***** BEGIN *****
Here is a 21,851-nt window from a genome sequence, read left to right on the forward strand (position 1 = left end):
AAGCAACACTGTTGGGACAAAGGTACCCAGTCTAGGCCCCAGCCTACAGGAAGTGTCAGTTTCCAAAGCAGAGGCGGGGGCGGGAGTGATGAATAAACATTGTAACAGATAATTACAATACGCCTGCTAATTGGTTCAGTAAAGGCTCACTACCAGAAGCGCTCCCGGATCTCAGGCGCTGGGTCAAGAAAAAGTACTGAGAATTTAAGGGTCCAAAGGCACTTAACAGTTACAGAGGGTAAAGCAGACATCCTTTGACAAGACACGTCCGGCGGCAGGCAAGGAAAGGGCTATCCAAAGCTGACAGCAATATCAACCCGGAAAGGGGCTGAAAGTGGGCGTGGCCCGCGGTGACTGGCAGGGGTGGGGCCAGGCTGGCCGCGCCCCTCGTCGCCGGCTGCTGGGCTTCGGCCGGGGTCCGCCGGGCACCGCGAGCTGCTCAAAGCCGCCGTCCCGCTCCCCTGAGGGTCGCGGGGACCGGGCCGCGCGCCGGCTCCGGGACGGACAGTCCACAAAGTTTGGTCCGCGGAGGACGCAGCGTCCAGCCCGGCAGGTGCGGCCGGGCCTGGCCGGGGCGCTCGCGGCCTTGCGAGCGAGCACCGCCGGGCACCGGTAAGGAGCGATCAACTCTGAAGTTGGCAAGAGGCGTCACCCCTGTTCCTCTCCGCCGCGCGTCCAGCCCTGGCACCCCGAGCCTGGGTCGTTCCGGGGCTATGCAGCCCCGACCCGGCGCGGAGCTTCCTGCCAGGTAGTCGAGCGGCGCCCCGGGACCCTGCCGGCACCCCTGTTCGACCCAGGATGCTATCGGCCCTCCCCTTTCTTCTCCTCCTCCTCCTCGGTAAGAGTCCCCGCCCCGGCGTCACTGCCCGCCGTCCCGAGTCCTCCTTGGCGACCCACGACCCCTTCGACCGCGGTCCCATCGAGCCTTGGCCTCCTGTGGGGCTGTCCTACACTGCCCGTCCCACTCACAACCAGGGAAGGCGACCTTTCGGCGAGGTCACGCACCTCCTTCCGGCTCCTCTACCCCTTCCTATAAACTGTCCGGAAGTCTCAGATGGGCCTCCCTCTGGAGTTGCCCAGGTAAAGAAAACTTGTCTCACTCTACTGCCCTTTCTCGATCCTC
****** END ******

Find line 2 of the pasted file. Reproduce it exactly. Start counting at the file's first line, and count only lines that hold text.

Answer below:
AAGCAACACTGTTGGGACAAAGGTACCCAGTCTAGGCCCCAGCCTACAGGAAGTGTCAGTTTCCAAAGCAGAGGCGGGGGCGGGAGTGATGAATAAACATTGTAACAGATAATTACAATACGCCTGCTAATTGGTTCAGTAAAGGCTCACTACCAGAAGCGCTCCCGGATCTCAGGCGCTGGGTCAAGAAAAAGTACTGAGAATTTAAGGGTCCAAAGGCACTTAACAGTTACAGAGGGTAAAGCAGACATCCTTTGACAAGACACGTCCGGCGGCAGGCAAGGAAAGGGCTATCCAAAGCTGACAGCAATATCAACCCGGAAAGGGGCTGAAAGTGGGCGTGGCCCGCGGTGACTGGCAGGGGTGGGGCCAGGCTGGCCGCGCCCCTCGTCGCCGGCTGCTGGGCTTCGGCCGGGGTCCGCCGGGCACCGCGAGCTGCTCAAAGCCGCCGTCCCGCTCCCCTGAGGGTCGCGGGGACCGGGCCGCGCGCCGGCTCCGGGACGGACAGTCCACAAAGTTTGGTCCGCGGAGGACGCAGCGTCCAGCCCGGCAGGTGCGGCCGGGCCTGGCCGGGGCGCTCGCGGCCTTGCGAGCGAGCACCGCCGGGCACCGGTAAGGAGCGATCAACTCTGAAGTTGGCAAGAGGCGTCACCCCTGTTCCTCTCCGCCGCGCGTCCAGCCCTGGCACCCCGAGCCTGGGTCGTTCCGGGGCTATGCAGCCCCGACCCGGCGCGGAGCTTCCTGCCAGGTAGTCGAGCGGCGCCCCGGGACCCTGCCGGCACCCCTGTTCGACCCAGGATGCTATCGGCCCTCCCCTTTCTTCTCCTCCTCCTCCTCGGTAAGAGTCCCCGCCCCGGCGTCACTGCCCGCCGTCCCGAGTCCTCCTTGGCGACCCACGACCCCTTCGACCGCGGTCCCATCGAGCCTTGGCCTCCTGTGGGGCTGTCCTACACTGCCCGTCCCACTCACAACCAGGGAAGGCGACCTTTCGGCGAGGTCACGCACCTCCTTCCGGCTCCTCTACCCCTTCCTATAAACTGTCCGGAAGTCTCAGATGGGCCTCCCTCTGGAGTTGCCCAGGTAAAGAAAACTTGTCTCACTCTACTGCCCTTTCTCGATCCTC